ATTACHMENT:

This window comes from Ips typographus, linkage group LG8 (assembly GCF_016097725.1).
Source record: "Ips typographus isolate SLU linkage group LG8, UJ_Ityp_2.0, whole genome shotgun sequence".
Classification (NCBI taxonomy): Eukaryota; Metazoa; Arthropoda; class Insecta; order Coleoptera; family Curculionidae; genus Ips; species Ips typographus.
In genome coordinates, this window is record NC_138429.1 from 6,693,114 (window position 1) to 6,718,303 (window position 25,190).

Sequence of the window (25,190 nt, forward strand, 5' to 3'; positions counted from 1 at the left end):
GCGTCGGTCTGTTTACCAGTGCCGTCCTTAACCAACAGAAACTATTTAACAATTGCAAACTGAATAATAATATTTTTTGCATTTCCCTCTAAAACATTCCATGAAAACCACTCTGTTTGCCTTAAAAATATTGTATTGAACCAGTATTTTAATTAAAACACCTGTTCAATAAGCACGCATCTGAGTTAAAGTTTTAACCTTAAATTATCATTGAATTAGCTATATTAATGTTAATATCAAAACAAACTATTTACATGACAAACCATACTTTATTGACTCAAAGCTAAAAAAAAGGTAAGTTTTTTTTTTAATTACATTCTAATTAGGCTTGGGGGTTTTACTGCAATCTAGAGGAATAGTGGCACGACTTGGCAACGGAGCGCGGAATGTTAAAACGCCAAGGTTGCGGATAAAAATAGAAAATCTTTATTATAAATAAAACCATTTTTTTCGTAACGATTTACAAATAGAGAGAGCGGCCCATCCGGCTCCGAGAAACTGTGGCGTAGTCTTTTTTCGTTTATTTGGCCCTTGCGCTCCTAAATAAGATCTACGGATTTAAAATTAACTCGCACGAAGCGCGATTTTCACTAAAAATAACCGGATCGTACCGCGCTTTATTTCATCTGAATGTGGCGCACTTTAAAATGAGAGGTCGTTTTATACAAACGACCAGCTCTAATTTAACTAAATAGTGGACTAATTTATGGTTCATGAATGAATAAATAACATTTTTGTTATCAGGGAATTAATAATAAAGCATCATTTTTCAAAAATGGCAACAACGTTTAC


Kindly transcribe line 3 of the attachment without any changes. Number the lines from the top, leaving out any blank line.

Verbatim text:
Classification (NCBI taxonomy): Eukaryota; Metazoa; Arthropoda; class Insecta; order Coleoptera; family Curculionidae; genus Ips; species Ips typographus.